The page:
Is Mauritius expensive? Anyone thinking of visiting this incredible island has GOT to have asked that question at some point. The country is smack bang in the Indian Ocean making it a true tropical paradise with lush volcanoes, palm-tree-lined beaches, and turquoise blue waters.
Unfortunately, the thing Mauritius is well-known for other than its powdery white sand beaches, safety, and unique mix of cultures… is its incredible high-class resorts. The country mainly caters to wealthy tourists who will happily spend an average of just under 2,000 USD a week including flights according to tripnumbers.com *faints*
While this is a large blow for us regular folks, the good news is you can still visit Mauritius on a budget! This epic guide will look at everything from the best (and cheapest) ways to travel around the island, how much you will have to fork out for accommodation, the cost of eating out, PLUS we’ll be sharing our money-saving tips (so you and your bank balance will be happy!). Let’s jump right in, shall we?
Is Mauritius expensive – the average cost of a holiday to Mauritius
Clearly, Mauritius isn’t exactly a budget holiday destination. Most people going here want luxury, and they are willing to pay for it. The average cost of a single person with flights is 2,000 a week and for a couple, it’s roughly 3,150 USD a week. These are averages though, and depending on where you’re flying from, how much you wanna drop on hotels, and where you eat, the price could go up and up and up! BUT, the same applies the other way! Make some wise choices and you could be looking at a more reasonable vacation price (we’ll get into that later on).
Here’s a summary of how much you can expect to spend on a daily basis:
|Mid-range three-course meal for two||$34|
|Local beer 0.5-liter draught (restaurant)||$2|
|Coke 0.33 liter bottle (restaurant)||$1|
|Average hotel cost for two (one night)||$180|
|Island hopping tour with lunch (per person)||$80|
|Average cost per day||$297|
Accommodation prices in Mauritius
We all know that accommodation is by far the biggest expense when it comes to most holidays. Things are no different in Mauritius, and where you stay will have a huge impact on your final costs. Just conjure up the image of a beachfront or ocean view resort, complete with tropical landscaping and an infinity pool and you’ve pretty much nailed the “feel” of most of the resorts in the country.
Luckily, if you look a little past the shroud of luxury hotels, you may just find a bargain or two! There are actually plenty of options when it comes to hotels and resorts under $50, but you’ll be more likely to be staying somewhere a bit inland, and chances of a pool are few and far between (although they are out there!). We’ve done some searching for you, and have found some reasonably priced properties, and one you may want to go just a little over your budget for!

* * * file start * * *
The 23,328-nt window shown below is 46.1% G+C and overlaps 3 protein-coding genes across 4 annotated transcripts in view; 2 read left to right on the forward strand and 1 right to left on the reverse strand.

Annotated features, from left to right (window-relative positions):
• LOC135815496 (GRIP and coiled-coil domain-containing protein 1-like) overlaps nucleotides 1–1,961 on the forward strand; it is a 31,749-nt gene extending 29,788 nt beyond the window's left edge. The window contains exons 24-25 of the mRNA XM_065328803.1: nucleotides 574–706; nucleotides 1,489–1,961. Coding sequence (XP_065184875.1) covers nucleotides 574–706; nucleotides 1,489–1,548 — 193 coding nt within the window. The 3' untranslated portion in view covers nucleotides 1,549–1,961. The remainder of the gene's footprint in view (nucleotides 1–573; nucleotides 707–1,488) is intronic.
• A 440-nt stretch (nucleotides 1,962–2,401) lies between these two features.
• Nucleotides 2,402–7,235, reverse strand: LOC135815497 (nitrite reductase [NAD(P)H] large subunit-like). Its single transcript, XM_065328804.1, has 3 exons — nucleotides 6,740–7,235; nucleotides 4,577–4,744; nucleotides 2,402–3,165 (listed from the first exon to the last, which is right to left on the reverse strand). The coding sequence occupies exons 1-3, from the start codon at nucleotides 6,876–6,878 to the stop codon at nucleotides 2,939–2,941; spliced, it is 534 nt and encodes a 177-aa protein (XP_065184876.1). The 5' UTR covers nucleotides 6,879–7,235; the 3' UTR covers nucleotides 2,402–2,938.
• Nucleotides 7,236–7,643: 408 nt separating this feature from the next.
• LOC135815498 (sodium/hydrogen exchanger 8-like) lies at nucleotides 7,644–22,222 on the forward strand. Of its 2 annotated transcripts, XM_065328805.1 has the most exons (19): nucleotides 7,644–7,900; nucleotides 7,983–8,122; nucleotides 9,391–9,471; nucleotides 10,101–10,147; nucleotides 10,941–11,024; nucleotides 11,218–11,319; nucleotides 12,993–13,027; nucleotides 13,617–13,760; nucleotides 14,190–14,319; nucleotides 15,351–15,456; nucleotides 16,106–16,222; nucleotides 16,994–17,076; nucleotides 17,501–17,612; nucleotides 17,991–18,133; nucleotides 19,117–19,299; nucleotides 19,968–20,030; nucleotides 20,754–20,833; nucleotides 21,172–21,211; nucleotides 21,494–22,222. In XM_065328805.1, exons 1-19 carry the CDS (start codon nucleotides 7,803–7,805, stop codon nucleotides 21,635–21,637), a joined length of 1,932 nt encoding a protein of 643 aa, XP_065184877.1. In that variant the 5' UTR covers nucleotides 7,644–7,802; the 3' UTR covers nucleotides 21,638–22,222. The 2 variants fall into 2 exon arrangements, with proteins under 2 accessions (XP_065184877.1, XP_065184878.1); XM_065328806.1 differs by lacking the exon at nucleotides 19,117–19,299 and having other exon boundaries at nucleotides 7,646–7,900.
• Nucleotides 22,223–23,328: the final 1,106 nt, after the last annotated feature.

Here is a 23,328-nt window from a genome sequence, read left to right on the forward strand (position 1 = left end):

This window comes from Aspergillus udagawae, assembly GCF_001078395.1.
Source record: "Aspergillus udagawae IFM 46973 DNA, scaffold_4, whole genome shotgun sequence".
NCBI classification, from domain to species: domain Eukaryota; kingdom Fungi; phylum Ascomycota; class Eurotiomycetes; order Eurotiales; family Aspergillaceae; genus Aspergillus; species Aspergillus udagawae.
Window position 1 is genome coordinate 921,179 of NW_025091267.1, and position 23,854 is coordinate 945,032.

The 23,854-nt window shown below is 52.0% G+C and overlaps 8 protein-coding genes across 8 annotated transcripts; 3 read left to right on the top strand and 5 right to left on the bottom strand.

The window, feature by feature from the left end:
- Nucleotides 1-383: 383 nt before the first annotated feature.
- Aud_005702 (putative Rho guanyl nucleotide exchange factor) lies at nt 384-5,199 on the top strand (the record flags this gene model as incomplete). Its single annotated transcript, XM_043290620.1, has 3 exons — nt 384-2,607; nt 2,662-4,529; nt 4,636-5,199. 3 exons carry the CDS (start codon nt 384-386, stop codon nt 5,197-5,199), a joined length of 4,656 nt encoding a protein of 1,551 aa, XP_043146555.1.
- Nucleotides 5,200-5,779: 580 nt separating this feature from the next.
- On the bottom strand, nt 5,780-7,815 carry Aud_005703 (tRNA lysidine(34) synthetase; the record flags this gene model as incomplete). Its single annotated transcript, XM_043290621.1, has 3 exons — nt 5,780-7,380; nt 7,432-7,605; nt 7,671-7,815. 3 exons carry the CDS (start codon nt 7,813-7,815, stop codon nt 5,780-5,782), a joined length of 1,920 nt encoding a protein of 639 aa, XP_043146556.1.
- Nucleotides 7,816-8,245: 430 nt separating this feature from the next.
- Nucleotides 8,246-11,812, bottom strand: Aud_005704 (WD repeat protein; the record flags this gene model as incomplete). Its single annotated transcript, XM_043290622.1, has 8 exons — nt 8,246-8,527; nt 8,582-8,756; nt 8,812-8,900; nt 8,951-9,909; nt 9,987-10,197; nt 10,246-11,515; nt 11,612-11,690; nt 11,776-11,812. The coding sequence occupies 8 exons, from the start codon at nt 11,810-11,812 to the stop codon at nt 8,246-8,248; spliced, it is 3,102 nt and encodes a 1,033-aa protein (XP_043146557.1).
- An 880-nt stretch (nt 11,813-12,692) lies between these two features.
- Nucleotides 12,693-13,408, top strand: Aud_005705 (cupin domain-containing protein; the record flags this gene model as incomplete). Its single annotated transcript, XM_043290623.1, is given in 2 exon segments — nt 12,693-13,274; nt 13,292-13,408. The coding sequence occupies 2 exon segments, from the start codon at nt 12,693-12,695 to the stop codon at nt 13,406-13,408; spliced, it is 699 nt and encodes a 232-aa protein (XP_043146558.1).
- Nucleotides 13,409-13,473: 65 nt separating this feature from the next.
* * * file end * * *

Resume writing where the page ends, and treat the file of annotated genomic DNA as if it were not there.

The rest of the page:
- Chantauvent Guest House ($$) – A romantic beach-front property surrounded by gardens. Well worth splashing out a little!
- L’Oiseau de L’ocean Tourist Residence ($$) – A clean comfortable family-friendly hotel with a swimming pool.
- Studio at Flic en Flac ($) – A budget studio that’s just a short walk to the beach.
Is Mauritius expensive to visit for foodies?
Anyone who knows anything about food will be all clued up into Mauritian cuisine and how totally unique and awesome it is! The country has been influenced by so many cultures and regions over the years, that it’s no surprise that this ended up in their local cuisine. Imagine traditional African food, with a dash of Indian, Chinese, and French flavors, then you’ve got a good idea of just how awesome Mauritian dishes can be.
But is Mauritius expensive to visit for the food??? Well, to that we say that it’s hard to put a price on a type of cuisine that can’t really be found anywhere else in the world. We’re not sure about where you’re from, but for us, popping over to our local Mauritian place for a bite to eat isn’t really possible… But even then, one of the most awesome things about Mauritius is that eating well locally isn’t expensive at all! Actually, it’s cheaper to eat like a local, gorging on street food from vendors. You can find snacks for as little as 50 cents and a full meal for under 3 USD!
Some top dishes you need to try are momos ka baap, a type of steamed dumpling, boulettes (A.K.A Mauritian dim sum) yet another type of steamed dumpling, and Bol Renversé, a rice-based dish topped with veggies, meat, and egg, served with a chop suey-like sauce. These traditional dishes can also be found in restaurants, but expect the prices to be steeper than street-side dining.
Mauritius during high season
The high season in Mauritius is from November to April, but it gets especially busy (and expensive) between late December until the end of January. This super busy period lines up with the Christmas holidays, so if you’re set on having a tropical… Christmas in Mauritius… then you’re just going to have to grit your teeth and pay the premium prices. Most hotels will require a minimum seven-day stay in order for you to book during December and January, and they’ll put their prices up. Flights around this time are also roughly 50% cheaper than the rest of the year.